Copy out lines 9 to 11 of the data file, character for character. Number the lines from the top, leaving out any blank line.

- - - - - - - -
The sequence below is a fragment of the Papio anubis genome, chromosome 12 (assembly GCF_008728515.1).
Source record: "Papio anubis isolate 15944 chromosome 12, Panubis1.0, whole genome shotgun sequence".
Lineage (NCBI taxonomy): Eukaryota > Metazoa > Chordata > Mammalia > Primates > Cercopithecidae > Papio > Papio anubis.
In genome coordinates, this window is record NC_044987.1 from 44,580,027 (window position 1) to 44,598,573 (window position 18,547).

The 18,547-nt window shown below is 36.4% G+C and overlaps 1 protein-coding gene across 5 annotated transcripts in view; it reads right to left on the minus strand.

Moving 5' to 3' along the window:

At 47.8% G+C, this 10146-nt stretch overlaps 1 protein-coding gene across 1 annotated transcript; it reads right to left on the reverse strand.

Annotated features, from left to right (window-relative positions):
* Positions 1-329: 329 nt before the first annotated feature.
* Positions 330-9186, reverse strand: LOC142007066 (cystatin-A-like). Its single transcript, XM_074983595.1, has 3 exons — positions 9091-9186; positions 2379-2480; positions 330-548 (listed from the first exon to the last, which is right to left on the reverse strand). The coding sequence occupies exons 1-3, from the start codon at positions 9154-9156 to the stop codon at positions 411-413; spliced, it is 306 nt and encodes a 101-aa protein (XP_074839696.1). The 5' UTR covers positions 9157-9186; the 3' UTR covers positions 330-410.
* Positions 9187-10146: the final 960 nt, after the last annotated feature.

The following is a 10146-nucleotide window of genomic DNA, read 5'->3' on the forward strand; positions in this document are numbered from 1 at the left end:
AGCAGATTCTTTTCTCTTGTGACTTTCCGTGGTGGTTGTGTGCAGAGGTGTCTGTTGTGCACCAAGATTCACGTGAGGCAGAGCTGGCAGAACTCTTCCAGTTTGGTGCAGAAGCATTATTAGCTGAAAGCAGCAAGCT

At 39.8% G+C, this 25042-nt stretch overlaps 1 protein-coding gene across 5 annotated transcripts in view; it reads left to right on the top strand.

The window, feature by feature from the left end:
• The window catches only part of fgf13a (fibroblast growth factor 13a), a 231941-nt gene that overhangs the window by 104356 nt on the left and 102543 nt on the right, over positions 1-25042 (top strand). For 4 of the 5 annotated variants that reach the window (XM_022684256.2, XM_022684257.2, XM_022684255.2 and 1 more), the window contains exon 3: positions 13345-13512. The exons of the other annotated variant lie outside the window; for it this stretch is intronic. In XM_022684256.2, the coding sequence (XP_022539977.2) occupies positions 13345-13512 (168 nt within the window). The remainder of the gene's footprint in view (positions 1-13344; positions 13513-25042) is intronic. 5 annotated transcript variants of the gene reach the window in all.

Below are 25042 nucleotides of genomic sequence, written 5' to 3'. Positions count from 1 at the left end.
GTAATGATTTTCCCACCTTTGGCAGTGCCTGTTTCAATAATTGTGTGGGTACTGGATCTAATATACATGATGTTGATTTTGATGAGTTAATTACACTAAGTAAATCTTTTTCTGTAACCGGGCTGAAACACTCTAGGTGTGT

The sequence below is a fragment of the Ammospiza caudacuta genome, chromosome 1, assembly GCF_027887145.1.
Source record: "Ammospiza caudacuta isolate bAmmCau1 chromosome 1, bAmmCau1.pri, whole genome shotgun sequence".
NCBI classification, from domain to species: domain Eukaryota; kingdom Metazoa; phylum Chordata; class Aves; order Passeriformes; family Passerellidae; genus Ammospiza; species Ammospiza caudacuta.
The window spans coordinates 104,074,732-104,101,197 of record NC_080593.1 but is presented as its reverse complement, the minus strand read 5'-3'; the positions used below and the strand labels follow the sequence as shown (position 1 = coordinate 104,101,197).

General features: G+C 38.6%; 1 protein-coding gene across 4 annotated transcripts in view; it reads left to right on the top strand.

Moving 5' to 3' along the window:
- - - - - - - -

* Positions 1-329: 329 nt before the first annotated feature.
* Positions 330-9186, reverse strand: LOC142007066 (cystatin-A-like). Its single transcript, XM_074983595.1, has 3 exons — positions 9091-9186; positions 2379-2480; positions 330-548 (listed from the first exon to the last, which is right to left on the reverse strand). The coding sequence occupies exons 1-3, from the start codon at positions 9154-9156 to the stop codon at positions 411-413; spliced, it is 306 nt and encodes a 101-aa protein (XP_074839696.1). The 5' UTR covers positions 9157-9186; the 3' UTR covers positions 330-410.
* Positions 9187-10146: the final 960 nt, after the last annotated feature.